- FIFA President Gianni Infantino has been re-elected as FIFA president for a new term until 2027
- The President will oversee the 2026 FIFA World Cup set to take place in North America
- Speaking after his re-election, Infantino defended the new football calendar expansion including the new Club World Cup proposal
Re-elected FIFA president Gianni Infantino argued in favour of FIFA’s plans to expand the World Cup. The Italian also defended the new Club World Cup idea that there should be “way more” football.
Infantino ran uncontested and was re-elected FIFA president at the FIFA Congress on Thursday.
This week, FIFA announced that the 2026 World Cup will feature 48 countries. This will be an increase from the previous 32, divided into 12 groups of four. Additionally, a 32-team expanded Club World Cup was also announced.
Speaking at the Congress in Rwanda, Infantino said: “When I hear there is too much football, yes, maybe in some places, but not everywhere. In fact, in most parts of the world there is not enough football played.
“We need way more and not less competitions, we want football to develop worldwide.
“We are discussing organising a women’s Club World Cup and a FIFA World Series in March every two years when teams are free from playing qualifiers.”
The president’s closing comments included a reference to the English football schedule. Additionally, he spoke of the Super Cup competitions in Italian and Spanish football. He added that he thought there was less media criticism of other teams than of FIFA.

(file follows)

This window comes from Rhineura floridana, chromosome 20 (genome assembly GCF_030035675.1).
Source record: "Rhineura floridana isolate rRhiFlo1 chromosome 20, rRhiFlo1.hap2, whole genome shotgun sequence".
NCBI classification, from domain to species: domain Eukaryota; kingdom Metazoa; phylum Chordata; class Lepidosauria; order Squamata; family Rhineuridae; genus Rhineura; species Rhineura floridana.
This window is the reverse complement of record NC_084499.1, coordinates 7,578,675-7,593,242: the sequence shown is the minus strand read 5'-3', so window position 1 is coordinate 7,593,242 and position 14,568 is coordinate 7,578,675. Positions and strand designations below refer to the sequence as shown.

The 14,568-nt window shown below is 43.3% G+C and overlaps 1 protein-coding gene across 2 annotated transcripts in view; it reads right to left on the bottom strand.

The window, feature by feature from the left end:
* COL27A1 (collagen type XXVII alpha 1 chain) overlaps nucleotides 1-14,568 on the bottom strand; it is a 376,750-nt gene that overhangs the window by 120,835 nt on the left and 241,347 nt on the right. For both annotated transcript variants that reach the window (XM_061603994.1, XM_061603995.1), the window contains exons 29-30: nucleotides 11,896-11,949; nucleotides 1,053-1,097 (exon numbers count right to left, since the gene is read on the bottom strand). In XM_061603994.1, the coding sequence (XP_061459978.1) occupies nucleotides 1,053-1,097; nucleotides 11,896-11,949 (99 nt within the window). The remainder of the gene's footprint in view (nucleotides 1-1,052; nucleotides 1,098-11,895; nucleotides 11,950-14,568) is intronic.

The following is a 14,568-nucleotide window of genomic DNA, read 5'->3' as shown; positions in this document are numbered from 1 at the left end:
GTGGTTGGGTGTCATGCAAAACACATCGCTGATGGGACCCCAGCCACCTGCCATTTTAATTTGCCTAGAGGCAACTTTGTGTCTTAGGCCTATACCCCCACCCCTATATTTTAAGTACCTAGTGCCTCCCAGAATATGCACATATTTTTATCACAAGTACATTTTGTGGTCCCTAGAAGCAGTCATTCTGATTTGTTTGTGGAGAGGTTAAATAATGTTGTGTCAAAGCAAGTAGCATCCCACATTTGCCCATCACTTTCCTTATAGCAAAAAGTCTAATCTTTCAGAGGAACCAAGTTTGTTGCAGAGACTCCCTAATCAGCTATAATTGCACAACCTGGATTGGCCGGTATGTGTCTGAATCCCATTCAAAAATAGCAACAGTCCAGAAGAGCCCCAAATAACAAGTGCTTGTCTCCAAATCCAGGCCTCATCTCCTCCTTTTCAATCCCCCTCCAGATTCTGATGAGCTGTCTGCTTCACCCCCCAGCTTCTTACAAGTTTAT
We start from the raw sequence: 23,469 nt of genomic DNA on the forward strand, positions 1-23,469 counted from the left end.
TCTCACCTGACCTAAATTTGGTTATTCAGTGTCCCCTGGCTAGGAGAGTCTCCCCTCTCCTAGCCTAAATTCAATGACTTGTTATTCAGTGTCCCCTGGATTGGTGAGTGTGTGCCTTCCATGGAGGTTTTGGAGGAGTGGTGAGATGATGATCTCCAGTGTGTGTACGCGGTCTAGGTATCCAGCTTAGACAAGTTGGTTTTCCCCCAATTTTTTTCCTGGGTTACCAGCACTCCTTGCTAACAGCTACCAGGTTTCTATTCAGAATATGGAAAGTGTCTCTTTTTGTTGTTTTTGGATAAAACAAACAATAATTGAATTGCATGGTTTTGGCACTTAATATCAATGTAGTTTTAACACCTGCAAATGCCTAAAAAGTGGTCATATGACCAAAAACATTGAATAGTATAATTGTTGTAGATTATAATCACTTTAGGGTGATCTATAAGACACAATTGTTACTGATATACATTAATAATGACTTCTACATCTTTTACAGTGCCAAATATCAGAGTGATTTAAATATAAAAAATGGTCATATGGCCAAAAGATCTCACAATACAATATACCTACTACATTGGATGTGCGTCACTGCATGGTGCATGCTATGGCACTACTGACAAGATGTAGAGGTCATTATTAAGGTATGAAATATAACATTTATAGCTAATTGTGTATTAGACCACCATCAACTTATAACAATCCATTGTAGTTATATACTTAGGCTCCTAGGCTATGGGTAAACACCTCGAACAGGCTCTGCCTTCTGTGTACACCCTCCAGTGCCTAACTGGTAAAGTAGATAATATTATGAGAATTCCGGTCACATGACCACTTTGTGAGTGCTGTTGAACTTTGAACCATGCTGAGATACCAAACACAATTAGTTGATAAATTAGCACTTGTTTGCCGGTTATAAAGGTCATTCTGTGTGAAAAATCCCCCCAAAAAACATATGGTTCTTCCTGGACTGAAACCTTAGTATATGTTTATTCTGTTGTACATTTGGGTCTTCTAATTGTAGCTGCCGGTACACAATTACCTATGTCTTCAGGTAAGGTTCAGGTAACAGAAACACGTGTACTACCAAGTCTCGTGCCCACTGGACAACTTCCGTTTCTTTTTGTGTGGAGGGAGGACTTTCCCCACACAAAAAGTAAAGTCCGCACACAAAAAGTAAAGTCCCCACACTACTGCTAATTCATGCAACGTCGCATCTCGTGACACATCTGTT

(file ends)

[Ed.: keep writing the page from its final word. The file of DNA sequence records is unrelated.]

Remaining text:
Gianni Infantino hits at journalists
Infantino also addressed earlier contentious remarks that he felt had been misrepresented. The remarks included one made during the 2022 FIFA World Cup. The FIFA boss charged journalists with racism for criticizing the host nation of Qatar.
“I think I called racists those who were qualifying fans who had different skin colour of fans who were cheering European teams as not real fans, that’s when I used the word ‘racist’, and I stick to that,” he said.
In his opening comments on Thursday, he also seemed to draw a comparison between his persistence in pursuing the position of FIFA president and the genocide in Rwanda. However, when The Athletic’s Matt Slater brought up this idea during the closing press conference, he quickly shot it down.
“I find it really incredible that you can interpret what I say as making an association with one of the most terrible tragedies that happened with anything that happened in my life,” he said.
“I would never make a comparison between a tragedy and my life. What I want to say is that this country is so inspiring for so many people that when we come with our little problems, we should just be a bit more humble about things. That’s all that I said.”